Kwaidan (1964)

An anthology of four short films based on the popular supernatural tales of Lafcadio Hearn. The first film “The Black Hair” tells the story of a former retainer brought low by the death of his lord. After leaving his wife and marrying another woman he begins to regret his new life and returns to his old home to find that things are not as he expects. The second story “The Woman of the Snow” tells the tale of a couple of woodcutters trapped in a blizzard. The older man is killed by a mysterious pale woman who takes pity on the younger man allowing him to live if he swears not to tell another what he has seen. In the next tale “Hoichi the Earless” the spirits of an ancient battle visit a blind biwa player who is led to the spirit world to play for them. The final story “In a Cup of Tea” tells of a man who is troubled by spirits after seeing a face appear in his cup.

The four stories contained in “Kwaidan” are connected by a common theme of the supernatural, though they cut directly between each with no common characters. It is therefore more akin to watching four short films than a single narrative. The film respects the source material of the Lafcadio Hearn book, which provides a great base. Each of the paranormal tales builds to a twist ending or an inexplicable occurrence and with a short running time none of them outstay their welcome. Director Masaki Kobayashi does a great job of bringing the stories to life. There is a sense of theatre to the film with amazing sets and painted backgrounds giving the impression that these are retellings of ancient legends. However, this does nothing to lessen the impact of the drama with good acting and sound design along with the set decoration creating an impressive atmosphere of dread. There is also an interesting use of light, with blues and reds used to great effect. It is a perfect blend of theatre techniques with the medium of film.

Intriguing supernatural stories that are brought to the screen in timelessly beautiful versions. Many of the stories warn of the danger of spirits or focus on the horror of death. I would highly recommend this for fans of folklore and ghost stories. The design elements, music and acting perfectly capture the eerie atmosphere of Hearn’s tales.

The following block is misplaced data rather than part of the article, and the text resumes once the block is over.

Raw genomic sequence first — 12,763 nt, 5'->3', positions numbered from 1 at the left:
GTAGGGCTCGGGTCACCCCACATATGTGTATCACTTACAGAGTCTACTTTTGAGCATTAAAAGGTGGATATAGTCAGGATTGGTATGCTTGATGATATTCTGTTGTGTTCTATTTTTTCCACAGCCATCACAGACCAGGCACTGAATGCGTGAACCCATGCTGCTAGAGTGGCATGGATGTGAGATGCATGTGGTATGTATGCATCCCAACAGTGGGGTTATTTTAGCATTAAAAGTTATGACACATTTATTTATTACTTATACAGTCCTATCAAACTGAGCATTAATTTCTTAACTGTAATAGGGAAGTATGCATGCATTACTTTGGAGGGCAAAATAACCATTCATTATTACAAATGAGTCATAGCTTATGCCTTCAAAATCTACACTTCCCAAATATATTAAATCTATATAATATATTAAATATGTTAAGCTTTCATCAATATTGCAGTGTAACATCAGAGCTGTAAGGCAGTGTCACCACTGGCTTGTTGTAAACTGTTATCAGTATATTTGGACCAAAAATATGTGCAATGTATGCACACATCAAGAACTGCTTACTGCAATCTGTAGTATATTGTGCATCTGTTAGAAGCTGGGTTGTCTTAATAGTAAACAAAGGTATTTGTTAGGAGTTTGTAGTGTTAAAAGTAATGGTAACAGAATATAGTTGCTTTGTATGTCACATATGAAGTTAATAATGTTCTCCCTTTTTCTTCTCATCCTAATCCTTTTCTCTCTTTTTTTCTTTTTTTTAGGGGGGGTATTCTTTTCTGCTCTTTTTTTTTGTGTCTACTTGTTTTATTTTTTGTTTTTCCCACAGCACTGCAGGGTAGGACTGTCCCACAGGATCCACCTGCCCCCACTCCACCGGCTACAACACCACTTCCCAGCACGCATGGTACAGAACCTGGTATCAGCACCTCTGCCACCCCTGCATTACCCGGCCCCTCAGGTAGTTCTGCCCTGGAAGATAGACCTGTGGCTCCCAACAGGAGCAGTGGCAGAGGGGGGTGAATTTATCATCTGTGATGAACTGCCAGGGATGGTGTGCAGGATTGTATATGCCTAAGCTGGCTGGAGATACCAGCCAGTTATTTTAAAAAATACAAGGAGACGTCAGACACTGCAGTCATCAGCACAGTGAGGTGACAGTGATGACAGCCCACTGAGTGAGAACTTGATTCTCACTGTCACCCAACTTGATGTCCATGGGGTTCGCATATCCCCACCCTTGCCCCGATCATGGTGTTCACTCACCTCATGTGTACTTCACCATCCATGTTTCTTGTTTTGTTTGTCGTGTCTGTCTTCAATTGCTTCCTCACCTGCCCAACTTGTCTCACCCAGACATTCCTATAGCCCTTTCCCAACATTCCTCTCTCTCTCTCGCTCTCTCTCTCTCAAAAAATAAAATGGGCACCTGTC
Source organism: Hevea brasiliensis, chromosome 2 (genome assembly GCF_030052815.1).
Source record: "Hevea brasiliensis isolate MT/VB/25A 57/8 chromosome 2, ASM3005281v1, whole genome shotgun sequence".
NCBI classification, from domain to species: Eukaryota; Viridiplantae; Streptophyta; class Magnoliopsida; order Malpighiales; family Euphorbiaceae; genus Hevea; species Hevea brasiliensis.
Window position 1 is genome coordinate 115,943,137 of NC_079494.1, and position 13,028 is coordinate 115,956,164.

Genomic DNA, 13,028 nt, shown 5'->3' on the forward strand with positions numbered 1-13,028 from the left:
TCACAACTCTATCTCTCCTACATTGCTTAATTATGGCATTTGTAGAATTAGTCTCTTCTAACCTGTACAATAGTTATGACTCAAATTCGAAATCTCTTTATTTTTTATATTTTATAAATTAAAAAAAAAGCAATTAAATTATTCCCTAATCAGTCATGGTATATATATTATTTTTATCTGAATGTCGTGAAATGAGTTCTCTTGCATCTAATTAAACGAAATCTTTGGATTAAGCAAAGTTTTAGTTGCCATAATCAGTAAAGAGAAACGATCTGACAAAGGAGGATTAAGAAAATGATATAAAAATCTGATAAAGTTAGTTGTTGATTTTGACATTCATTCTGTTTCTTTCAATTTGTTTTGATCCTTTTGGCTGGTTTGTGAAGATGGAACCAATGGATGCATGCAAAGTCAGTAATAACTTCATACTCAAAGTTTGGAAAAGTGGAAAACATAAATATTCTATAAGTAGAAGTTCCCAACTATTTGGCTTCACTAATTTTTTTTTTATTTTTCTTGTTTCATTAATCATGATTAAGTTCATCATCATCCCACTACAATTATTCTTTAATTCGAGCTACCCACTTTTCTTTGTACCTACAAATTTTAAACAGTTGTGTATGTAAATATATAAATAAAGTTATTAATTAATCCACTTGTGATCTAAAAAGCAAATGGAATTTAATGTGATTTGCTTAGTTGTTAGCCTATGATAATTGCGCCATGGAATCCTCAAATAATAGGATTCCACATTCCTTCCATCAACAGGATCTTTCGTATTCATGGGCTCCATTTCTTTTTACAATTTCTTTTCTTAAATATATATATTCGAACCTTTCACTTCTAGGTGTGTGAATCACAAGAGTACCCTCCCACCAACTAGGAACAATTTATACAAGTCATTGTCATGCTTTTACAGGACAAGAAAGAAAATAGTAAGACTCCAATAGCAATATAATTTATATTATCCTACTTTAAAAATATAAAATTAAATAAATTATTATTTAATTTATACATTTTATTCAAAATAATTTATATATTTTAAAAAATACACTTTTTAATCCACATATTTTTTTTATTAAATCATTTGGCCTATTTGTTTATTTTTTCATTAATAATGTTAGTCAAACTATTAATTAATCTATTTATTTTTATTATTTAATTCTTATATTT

The Curse (2005)

The film begins with a voice-over explaining that Masafumi Kobayashi, a famous paranormal investigator, died shortly after completing a documentary on a mysterious case. The following film takes the form of a found footage documentary, following Kobayashi as he investigates peculiar occurrences that may have a supernatural explanation. Looking at telepathic children, disappearances, a blood rite, an ancient demon, and other unusual happenings, Kobayashi soon finds himself getting dangerously close to the heart of the mystery.

The found footage style of the film works well, with certain television personalities playing themselves, and a choppy, cut-up style that adds to a sense of disorientation. It sprinkles in clues as events unfold and keeps the audience watching closely for anything that might help them establish connections between events. Seemingly unrelated or insignificant details are briefly glimpsed and then later return with a moment of revelation. For the most part the film relies on building tension with a series of simple effects, such as rope being knotted by someone in their sleep, or somebody standing stock still and groaning. Most of the gore is reserved for the later portion of the film. The horror aspect relies on you finding the idea of restless spirits, demons, or telepathy, plausible. However, even without that there is a solid central mystery being unravelled that will hold attention.